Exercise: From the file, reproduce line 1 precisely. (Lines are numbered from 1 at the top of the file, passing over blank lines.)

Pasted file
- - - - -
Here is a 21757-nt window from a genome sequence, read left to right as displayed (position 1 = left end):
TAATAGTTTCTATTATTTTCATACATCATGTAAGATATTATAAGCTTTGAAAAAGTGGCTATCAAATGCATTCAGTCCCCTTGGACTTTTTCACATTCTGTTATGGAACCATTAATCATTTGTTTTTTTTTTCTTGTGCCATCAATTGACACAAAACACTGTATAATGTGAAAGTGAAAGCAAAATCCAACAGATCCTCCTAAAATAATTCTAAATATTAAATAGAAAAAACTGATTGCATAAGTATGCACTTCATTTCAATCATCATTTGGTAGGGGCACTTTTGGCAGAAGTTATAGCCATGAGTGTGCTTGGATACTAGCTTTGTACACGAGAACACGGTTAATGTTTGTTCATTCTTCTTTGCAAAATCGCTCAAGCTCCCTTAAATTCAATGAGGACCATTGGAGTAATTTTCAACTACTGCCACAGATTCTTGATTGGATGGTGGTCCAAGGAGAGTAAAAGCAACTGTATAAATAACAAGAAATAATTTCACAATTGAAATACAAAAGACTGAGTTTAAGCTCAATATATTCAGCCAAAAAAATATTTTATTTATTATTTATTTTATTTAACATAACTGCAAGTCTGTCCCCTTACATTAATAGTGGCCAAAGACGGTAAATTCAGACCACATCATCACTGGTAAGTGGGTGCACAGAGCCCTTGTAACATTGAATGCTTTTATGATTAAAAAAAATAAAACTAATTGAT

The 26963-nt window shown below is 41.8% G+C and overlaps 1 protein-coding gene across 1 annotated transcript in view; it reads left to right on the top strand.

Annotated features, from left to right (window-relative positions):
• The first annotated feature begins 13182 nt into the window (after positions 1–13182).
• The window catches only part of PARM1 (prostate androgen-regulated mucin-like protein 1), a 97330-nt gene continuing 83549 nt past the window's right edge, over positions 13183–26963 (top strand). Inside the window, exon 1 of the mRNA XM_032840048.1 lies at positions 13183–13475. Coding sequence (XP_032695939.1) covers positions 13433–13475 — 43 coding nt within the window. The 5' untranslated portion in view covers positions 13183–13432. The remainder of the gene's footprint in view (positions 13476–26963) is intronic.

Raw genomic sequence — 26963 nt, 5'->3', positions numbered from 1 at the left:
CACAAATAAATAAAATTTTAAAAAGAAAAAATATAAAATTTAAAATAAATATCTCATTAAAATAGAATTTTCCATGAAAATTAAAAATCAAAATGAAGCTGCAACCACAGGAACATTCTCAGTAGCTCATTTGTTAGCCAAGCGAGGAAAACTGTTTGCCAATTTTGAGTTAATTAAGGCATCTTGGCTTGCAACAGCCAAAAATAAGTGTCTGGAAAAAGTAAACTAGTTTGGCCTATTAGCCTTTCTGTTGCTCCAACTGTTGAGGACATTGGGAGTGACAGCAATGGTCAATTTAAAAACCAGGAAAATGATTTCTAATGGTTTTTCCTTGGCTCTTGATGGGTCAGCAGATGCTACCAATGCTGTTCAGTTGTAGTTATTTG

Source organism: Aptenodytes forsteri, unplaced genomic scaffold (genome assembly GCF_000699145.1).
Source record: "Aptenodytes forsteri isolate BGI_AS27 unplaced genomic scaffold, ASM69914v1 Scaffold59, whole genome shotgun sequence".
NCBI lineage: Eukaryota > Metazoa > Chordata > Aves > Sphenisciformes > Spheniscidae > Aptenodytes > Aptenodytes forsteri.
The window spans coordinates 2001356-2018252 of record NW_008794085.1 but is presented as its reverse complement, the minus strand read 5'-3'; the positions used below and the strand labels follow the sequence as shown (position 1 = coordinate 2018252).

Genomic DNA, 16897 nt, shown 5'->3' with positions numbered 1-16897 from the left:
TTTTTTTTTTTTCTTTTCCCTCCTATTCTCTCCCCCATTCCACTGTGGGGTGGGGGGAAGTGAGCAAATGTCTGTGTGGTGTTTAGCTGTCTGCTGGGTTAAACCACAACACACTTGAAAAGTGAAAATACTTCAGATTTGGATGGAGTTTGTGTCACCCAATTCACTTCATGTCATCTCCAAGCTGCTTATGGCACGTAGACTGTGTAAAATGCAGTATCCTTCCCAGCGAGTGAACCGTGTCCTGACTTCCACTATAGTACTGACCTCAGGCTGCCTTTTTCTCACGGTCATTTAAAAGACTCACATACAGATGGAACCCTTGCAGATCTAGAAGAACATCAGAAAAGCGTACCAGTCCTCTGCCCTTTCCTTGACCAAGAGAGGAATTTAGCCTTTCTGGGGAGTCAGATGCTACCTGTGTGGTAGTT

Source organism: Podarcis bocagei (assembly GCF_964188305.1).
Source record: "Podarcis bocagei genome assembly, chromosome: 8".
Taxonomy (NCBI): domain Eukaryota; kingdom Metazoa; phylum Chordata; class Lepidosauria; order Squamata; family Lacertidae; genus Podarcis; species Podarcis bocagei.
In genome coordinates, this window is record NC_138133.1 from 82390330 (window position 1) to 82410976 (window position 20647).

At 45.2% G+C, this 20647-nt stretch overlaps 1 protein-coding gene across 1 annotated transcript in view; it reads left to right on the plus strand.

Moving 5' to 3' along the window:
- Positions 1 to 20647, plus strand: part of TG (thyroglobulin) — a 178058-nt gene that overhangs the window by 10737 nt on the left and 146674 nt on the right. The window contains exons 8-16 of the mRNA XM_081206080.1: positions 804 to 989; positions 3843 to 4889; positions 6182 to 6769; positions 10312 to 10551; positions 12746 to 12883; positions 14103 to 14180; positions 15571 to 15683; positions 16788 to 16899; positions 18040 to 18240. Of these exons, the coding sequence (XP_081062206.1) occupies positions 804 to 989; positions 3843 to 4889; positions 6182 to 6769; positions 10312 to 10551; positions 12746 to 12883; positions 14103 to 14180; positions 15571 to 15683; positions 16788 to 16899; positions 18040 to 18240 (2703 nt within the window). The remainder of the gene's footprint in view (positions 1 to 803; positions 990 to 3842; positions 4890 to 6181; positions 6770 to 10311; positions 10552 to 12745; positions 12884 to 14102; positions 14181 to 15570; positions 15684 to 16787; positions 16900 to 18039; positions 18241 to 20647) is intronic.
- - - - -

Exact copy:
Here is a 21757-nt window from a genome sequence, read left to right as displayed (position 1 = left end):